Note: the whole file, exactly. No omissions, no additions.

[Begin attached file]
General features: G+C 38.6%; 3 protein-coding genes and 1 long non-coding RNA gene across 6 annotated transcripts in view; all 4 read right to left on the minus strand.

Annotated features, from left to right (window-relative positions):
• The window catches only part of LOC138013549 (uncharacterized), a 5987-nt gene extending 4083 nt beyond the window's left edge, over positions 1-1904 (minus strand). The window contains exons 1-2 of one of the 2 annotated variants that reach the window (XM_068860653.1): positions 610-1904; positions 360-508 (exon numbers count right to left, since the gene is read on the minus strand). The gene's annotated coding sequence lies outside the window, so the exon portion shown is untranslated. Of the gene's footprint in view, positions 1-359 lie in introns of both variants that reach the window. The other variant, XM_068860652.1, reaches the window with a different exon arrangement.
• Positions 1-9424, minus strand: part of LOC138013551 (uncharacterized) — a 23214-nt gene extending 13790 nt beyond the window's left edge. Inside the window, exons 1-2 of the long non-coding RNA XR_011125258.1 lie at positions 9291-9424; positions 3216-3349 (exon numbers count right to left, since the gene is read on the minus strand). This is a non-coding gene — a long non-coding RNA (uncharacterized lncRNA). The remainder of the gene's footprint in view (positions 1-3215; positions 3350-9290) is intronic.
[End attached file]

General features: G+C 38.6%; 3 protein-coding genes and 1 long non-coding RNA gene across 6 annotated transcripts in view; all 4 read right to left on the minus strand.

Annotated features, from left to right (window-relative positions):
• The window catches only part of LOC138013549 (uncharacterized), a 5987-nt gene extending 4083 nt beyond the window's left edge, over positions 1-1904 (minus strand). The window contains exons 1-2 of one of the 2 annotated variants that reach the window (XM_068860653.1): positions 610-1904; positions 360-508 (exon numbers count right to left, since the gene is read on the minus strand). The gene's annotated coding sequence lies outside the window, so the exon portion shown is untranslated. Of the gene's footprint in view, positions 1-359 lie in introns of both variants that reach the window. The other variant, XM_068860652.1, reaches the window with a different exon arrangement.
• Positions 1-9424, minus strand: part of LOC138013551 (uncharacterized) — a 23214-nt gene extending 13790 nt beyond the window's left edge. Inside the window, exons 1-2 of the long non-coding RNA XR_011125258.1 lie at positions 9291-9424; positions 3216-3349 (exon numbers count right to left, since the gene is read on the minus strand). This is a non-coding gene — a long non-coding RNA (uncharacterized lncRNA). The remainder of the gene's footprint in view (positions 1-3215; positions 3350-9290) is intronic.